The major Asia-Pacific stock indexes are trading mixed but mostly lower with Japanese stocks bucking the overall trend as investors returned following holidays on Thursday and Friday.
One of the catalysts behind the selling pressure was tensions between Washington and Beijing as the two economic powerhouses kicked off high-level meetings. Another reason for the shift in sentiment was heightened regulator pressure from the government on Chinese tech and education stocks. Additionally, investors continued to monitor the COVID situation in Asia, particularly its potential influence on the pace of the economic recovery.
Cash Market Performance
In the cash market on Monday, Japan’s Nikkei 225 Index settled at 27833.29, up 285.29 or +1.04%. Hong Kong’s Hang Seng Index finished at 26192.32, down 1129.66 or -4.13% and South Korean’s KOSPI Index closed at 3224.95, down 29.47 or -0.91%.
In China, the benchmark Shanghai Index settled at 3467.44, down 82.96 or -2.34% and in Australia, the S&P/ASX 200 Index finished at 7394.30, down -0.10 or 0.00%.
China Shares Tumble on Regulatory Clampdown; Education Firms Selloff Heavily
China shares fell sharply to their lowest levels this year on Monday as investor worries over the impact of government regulations kneecapped the education and property sectors, after Beijing barred for-profit tutoring in core school subjects.
The shakeout in China’s $120 billion private tutoring sector follows Beijing’s announcement on Friday of new rules barring for profit tutoring in core school subjects to ease financial pressures on families. The policy change also restricts foreign investment in the sector through mergers and acquisitions, franchises, or variable interest entity (VIEs) arrangements.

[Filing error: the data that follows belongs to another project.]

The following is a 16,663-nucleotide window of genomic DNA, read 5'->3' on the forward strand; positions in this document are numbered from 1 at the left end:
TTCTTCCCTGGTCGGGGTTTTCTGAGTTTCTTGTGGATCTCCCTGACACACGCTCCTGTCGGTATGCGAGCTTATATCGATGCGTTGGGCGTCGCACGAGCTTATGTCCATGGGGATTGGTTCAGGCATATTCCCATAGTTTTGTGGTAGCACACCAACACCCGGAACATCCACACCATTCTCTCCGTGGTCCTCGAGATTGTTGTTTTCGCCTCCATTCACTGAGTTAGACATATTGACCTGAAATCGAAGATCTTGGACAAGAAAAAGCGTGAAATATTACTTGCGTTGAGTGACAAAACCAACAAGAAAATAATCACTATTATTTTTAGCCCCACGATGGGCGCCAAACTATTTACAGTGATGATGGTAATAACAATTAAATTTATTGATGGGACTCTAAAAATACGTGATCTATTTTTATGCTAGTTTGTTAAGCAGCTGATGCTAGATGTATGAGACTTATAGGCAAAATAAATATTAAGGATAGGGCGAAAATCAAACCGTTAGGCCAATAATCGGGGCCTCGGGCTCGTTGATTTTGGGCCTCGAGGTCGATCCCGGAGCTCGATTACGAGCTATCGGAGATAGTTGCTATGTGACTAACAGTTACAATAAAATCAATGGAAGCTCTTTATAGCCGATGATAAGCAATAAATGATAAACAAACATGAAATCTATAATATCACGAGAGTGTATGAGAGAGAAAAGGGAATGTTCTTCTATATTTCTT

Hong Kong Stocks Fall as China Technology Crackdown Continues
Stocks in Hong Kong were pressured on Monday after China’s antitrust regulator ordered Tencent to give up its exclusive music licensing rights and slapped a fine on the company for anti-competitive behavior, as Beijing continues to crack down on its internet giants at home.
The latest regulatory crackdown comes as Beijing continues to curb the power of its domestic technology firms that have grown to become some of the most valuable companies in the world.
China’s widening clampdown has ranged from anti-competitive practices, to data security as well as increased scrutiny on Chinese companies with overseas listings in the U.S.
Nikkei Tracks Global Peers Higher, but Virus Woes Undermine Mood
Japanese shares ended higher on Monday, catching the tailwind from a bounce in global peers on positive corporate earnings, though gains were curbed by concerns that domestic COVID-19 infections could further dampen the country’s economic recovery.
The country’s benchmark Nikkei 225 Index rose after a four-day weekend that marked the opening of Tokyo Olympics before shedding a part of the gains into the close.
Australia Shares End Flat as Energy, Gold Stocks Drag
Australian shares pulled back from record highs to end flat on Monday as gains in mining stocks were offset by losses in energy and gold stocks, while rising domestic coronavirus cases also added to investor worries.
Mining stocks jumped as much as 1.5%, boosted by strong iron ore prices as a recovery in steel margins in China buoyed sentiment. Meanwhile, energy stocks dropped 1.4% as oil prices fell on concerns about fuel demand from the spread of COVID-19 variants and floods in China. Finally, gold stocks fell to their lowest since April 7, hurt by weak bullion prices, with the largest-listed gold miner Newcrest losing 1.5%.
In COVID-related news, the most populous state of New South Wales, home to Sydney, on Monday reported a rise in fresh COVID-19 cases despite an ongoing stay-at-home order.
For a look at all of today’s economic events, check out our economic calendar.
This article was originally posted on FX Empire